Groundwater is in most parts of the world an extremely important natural resource, more important than most people realise.
In the first place, groundwater is often the primary source for domestic and industrial water supply. Secondly, it supports agriculture by providing large quantities of irrigation water, especially in zones with rather dry climate where crop production without irrigation is not possible. Thirdly, groundwater plays a key role in keeping wet ecosystems sustainable and sometimes as well in maintaining a suitable environment for human settlement.
To gain full benefit from groundwater, substantial efforts are needed to explore the groundwater systems and to organise their rational exploitation. However, attention is not only required for its exploitation, but as well for controlling a wide gamma of problems related to groundwater. World-wide it is observed that pollution or salination threatens the groundwater's suitability for drinking or for other intended uses; that groundwater is becoming excessively expensive or scarce if the stored volumes are depleted or exhausted; that land subsidence occurs as a consequence of groundwater withdrawal; and that landscapes may turn dry and desolate by the decline of shallow water tables. Most of these problems tend to develop rather slowly, but controlling them is difficult and many of them are practically irreversible. Therefore, it is important to anticipate and recognise such problems in due time and to implement appropriate measures to control or mitigate them without delay.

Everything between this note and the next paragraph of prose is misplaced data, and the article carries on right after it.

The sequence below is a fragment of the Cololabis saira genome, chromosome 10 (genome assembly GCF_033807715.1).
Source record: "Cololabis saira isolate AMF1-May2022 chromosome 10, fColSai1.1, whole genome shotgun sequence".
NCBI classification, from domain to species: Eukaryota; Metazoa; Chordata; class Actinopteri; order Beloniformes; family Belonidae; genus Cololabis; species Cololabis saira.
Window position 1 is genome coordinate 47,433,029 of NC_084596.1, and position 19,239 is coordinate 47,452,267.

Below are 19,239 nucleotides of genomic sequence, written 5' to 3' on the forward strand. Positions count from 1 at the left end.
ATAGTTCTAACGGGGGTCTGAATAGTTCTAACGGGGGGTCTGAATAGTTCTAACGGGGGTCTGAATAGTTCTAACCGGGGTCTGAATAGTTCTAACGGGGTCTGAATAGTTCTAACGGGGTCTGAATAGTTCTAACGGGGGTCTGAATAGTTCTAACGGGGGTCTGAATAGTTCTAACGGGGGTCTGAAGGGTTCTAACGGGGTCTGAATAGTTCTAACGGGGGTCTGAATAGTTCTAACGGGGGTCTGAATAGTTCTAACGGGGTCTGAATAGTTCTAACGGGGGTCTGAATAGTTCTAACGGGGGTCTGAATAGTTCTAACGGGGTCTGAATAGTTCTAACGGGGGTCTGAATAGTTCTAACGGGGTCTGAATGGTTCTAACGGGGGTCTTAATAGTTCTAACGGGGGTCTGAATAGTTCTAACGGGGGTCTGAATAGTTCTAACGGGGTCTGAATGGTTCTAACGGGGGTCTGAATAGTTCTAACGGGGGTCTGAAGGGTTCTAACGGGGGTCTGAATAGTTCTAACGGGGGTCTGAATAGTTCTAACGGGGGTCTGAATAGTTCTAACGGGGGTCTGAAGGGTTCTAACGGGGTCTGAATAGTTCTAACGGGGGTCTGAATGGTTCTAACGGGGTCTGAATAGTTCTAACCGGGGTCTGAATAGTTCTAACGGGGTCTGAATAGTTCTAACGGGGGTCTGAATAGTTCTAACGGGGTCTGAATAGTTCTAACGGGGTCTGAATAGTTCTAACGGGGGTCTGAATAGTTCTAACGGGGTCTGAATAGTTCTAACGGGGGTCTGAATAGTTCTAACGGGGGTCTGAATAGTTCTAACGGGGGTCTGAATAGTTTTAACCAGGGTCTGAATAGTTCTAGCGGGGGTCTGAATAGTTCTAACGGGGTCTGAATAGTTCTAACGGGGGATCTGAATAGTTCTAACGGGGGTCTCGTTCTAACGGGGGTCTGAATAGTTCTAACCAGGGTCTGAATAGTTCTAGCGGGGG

Many groundwater professionals believe that sharing knowledge and experience on groundwater matters on a world-wide scale is an effective strategy to identify and promote optimal approaches to the assessment, development and management of groundwater resources. This is what the International Groundwater Resources Assessment Centre (IGRAC) intends to facilitate.